- Page 1 Acer H5350 DLP Projector
- Page 2 Acer H5350
- Page 3 Acer H5350
- Page 4 Acer H5350
- Page 5 Feature Table
Setting up the H5350 brings the first real problems. For starters, the remote control is pathetic; one of those horrible skinny things powered by watch batteries that inevitably get lost down sofas or left in pockets even when they’re predominantly used in a bright room, never mind the pitch black environment that’s best for watching films in.
I also found the wind-down leg mechanism for adjusting the picture angle fiddly and imprecise, and was pretty dismayed by the puny amount of optical zoom on hand. If you’re really struggling, the projector does carry a x2 level of digital zoom. But I always steer clear of digital zooms where possible, as the processing they use invariably leads to some corruption of the video quality.
It should be said, though, that the H5350 isn’t a total set-up wash-out. For starters, its focus ring is effortless to use, and keystone correction is on hand to get the sides of your pictures straight if you have the projector positioned above or below the centre of your screen.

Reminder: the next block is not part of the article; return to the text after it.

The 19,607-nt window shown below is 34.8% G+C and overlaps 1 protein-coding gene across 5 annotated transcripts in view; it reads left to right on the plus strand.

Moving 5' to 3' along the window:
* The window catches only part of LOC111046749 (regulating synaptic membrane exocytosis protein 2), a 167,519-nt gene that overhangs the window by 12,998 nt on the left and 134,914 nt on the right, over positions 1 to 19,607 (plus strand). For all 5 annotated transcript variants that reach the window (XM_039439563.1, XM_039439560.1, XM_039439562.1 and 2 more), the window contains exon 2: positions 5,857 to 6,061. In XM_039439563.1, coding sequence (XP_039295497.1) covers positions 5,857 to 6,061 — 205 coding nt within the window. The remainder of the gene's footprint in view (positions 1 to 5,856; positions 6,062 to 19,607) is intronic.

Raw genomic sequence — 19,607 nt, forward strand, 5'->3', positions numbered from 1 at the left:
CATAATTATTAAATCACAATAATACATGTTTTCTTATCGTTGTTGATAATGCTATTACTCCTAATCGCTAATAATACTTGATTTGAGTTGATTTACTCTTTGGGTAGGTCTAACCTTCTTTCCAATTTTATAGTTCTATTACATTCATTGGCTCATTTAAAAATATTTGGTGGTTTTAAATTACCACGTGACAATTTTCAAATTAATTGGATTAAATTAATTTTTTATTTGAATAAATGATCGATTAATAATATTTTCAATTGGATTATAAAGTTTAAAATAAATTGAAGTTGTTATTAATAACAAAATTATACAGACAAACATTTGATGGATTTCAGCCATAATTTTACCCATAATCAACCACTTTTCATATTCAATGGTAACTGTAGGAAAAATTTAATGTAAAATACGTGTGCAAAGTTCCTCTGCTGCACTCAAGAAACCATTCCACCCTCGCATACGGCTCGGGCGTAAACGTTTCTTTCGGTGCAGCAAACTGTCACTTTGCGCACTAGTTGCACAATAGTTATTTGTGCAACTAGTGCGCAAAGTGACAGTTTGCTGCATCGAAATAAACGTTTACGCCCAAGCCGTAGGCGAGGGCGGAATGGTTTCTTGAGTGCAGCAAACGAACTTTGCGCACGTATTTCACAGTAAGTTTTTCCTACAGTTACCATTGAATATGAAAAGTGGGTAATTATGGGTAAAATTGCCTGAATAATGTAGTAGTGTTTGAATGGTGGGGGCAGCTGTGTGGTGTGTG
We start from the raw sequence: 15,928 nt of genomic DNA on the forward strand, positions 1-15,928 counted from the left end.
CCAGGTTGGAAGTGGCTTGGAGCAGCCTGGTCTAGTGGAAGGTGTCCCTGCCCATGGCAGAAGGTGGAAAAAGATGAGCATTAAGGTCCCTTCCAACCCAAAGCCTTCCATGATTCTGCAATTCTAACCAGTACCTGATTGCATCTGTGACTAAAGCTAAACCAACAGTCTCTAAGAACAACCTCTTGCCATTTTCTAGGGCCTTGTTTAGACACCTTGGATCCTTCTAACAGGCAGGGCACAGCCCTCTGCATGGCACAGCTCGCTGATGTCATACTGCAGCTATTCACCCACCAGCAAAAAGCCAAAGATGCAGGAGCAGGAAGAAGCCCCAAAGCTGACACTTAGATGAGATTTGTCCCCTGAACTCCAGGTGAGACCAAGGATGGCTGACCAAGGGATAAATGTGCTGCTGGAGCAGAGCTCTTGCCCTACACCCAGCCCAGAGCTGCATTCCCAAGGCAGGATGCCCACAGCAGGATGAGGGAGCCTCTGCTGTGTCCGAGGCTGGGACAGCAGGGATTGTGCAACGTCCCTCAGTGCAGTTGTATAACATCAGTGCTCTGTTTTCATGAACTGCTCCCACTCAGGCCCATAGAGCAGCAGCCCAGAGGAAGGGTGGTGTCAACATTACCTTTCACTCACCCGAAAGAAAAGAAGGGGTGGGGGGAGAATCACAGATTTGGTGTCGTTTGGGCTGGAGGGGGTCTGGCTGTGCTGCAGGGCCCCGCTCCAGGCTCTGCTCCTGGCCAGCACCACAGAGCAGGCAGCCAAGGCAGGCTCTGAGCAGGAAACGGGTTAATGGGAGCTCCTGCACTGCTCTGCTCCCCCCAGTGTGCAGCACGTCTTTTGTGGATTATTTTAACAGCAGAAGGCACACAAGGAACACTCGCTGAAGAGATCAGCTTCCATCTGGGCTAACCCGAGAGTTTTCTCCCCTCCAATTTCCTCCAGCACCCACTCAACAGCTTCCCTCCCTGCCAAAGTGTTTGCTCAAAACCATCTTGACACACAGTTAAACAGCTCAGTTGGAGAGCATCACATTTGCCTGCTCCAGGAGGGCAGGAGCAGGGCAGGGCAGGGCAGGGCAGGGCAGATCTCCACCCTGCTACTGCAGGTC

The basically presented but efficient onscreen menus also contain a few unexpectedly handy features for home entertainment users. The first is a duo of ‘Cinema’ presets, Vivid Cinema and Dark Cinema, of which the Dark option is comfortably the best. There are also dedicated Sport and Game presets, showing that Acer clearly appreciates the sort of casual ‘party’ duties the H5350 might find itself undertaking.
There’s more video mileage to be had from degamma and red, green and blue intensity adjustments, as well as an ‘eco’ mode that reduces the lamp output in return for deeper black level response and (considerably) less fan noise.
I was pleasantly surprised by the H5350’s image compatibility, too. PC and MAC support is offered to UXGA, SXGA, XGA, SVGA and VGA VESA standards, while video playback support even runs to the latest 1080p/24fps system favoured by Blu-ray discs.
One of the H5350’s more unusual tricks is that it can actually play sound. Obviously it does so very feebly, and there’s the usual problem of how the sound from a projector has no geographical connection with the picture on the screen metres away. But we guess the audio might just about be handy when you’ve got a room full of people watching a football match or something similar.
One final rather neat feature that casual ‘put it away when you’re done with it’ users will appreciate is the ability to unplug the H5350 as soon as you’ve finished watching it, rather than having to wait for its lamp to cool down as is the case with the vast majority of other projectors.